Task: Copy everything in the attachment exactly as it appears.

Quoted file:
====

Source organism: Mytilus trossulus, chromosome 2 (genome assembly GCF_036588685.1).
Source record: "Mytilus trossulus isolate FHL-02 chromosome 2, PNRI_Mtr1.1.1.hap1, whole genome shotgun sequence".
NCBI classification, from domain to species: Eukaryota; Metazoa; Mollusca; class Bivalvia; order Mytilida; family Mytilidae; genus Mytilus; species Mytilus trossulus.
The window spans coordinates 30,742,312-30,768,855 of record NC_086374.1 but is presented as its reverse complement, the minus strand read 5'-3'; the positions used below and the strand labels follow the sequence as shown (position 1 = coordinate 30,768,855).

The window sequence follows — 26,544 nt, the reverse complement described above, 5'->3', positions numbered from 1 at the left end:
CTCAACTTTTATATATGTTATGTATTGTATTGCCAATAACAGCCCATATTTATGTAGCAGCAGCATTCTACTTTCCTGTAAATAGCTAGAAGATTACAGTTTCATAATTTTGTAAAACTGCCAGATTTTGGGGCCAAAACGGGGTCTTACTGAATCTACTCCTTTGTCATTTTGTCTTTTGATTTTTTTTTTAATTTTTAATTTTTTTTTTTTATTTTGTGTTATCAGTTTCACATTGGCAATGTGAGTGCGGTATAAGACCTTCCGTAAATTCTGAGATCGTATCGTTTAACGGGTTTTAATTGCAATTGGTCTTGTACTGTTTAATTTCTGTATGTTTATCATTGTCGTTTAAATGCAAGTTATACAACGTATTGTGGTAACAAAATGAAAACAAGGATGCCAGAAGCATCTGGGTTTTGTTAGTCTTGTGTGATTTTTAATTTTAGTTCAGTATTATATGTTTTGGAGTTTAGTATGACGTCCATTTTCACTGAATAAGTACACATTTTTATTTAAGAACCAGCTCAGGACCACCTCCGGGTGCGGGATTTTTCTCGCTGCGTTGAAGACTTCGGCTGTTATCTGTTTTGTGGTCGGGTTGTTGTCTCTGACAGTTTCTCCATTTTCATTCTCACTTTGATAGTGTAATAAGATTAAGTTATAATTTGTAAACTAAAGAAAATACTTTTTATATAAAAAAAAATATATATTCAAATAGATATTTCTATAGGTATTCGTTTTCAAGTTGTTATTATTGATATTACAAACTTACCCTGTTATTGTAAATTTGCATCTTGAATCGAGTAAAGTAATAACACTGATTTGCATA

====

Source organism: Mytilus trossulus, chromosome 2 (genome assembly GCF_036588685.1).
Source record: "Mytilus trossulus isolate FHL-02 chromosome 2, PNRI_Mtr1.1.1.hap1, whole genome shotgun sequence".
NCBI classification, from domain to species: Eukaryota; Metazoa; Mollusca; class Bivalvia; order Mytilida; family Mytilidae; genus Mytilus; species Mytilus trossulus.
The window spans coordinates 30,742,312-30,768,855 of record NC_086374.1 but is presented as its reverse complement, the minus strand read 5'-3'; the positions used below and the strand labels follow the sequence as shown (position 1 = coordinate 30,768,855).

The window sequence follows — 26,544 nt, the reverse complement described above, 5'->3', positions numbered from 1 at the left end:
CTCAACTTTTATATATGTTATGTATTGTATTGCCAATAACAGCCCATATTTATGTAGCAGCAGCATTCTACTTTCCTGTAAATAGCTAGAAGATTACAGTTTCATAATTTTGTAAAACTGCCAGATTTTGGGGCCAAAACGGGGTCTTACTGAATCTACTCCTTTGTCATTTTGTCTTTTGATTTTTTTTTTAATTTTTAATTTTTTTTTTTTATTTTGTGTTATCAGTTTCACATTGGCAATGTGAGTGCGGTATAAGACCTTCCGTAAATTCTGAGATCGTATCGTTTAACGGGTTTTAATTGCAATTGGTCTTGTACTGTTTAATTTCTGTATGTTTATCATTGTCGTTTAAATGCAAGTTATACAACGTATTGTGGTAACAAAATGAAAACAAGGATGCCAGAAGCATCTGGGTTTTGTTAGTCTTGTGTGATTTTTAATTTTAGTTCAGTATTATATGTTTTGGAGTTTAGTATGACGTCCATTTTCACTGAATAAGTACACATTTTTATTTAAGAACCAGCTCAGGACCACCTCCGGGTGCGGGATTTTTCTCGCTGCGTTGAAGACTTCGGCTGTTATCTGTTTTGTGGTCGGGTTGTTGTCTCTGACAGTTTCTCCATTTTCATTCTCACTTTGATAGTGTAATAAGATTAAGTTATAATTTGTAAACTAAAGAAAATACTTTTTATATAAAAAAAAATATATATTCAAATAGATATTTCTATAGGTATTCGTTTTCAAGTTGTTATTATTGATATTACAAACTTACCCTGTTATTGTAAATTTGCATCTTGAATCGAGTAAAGTAATAACACTGATTTGCATA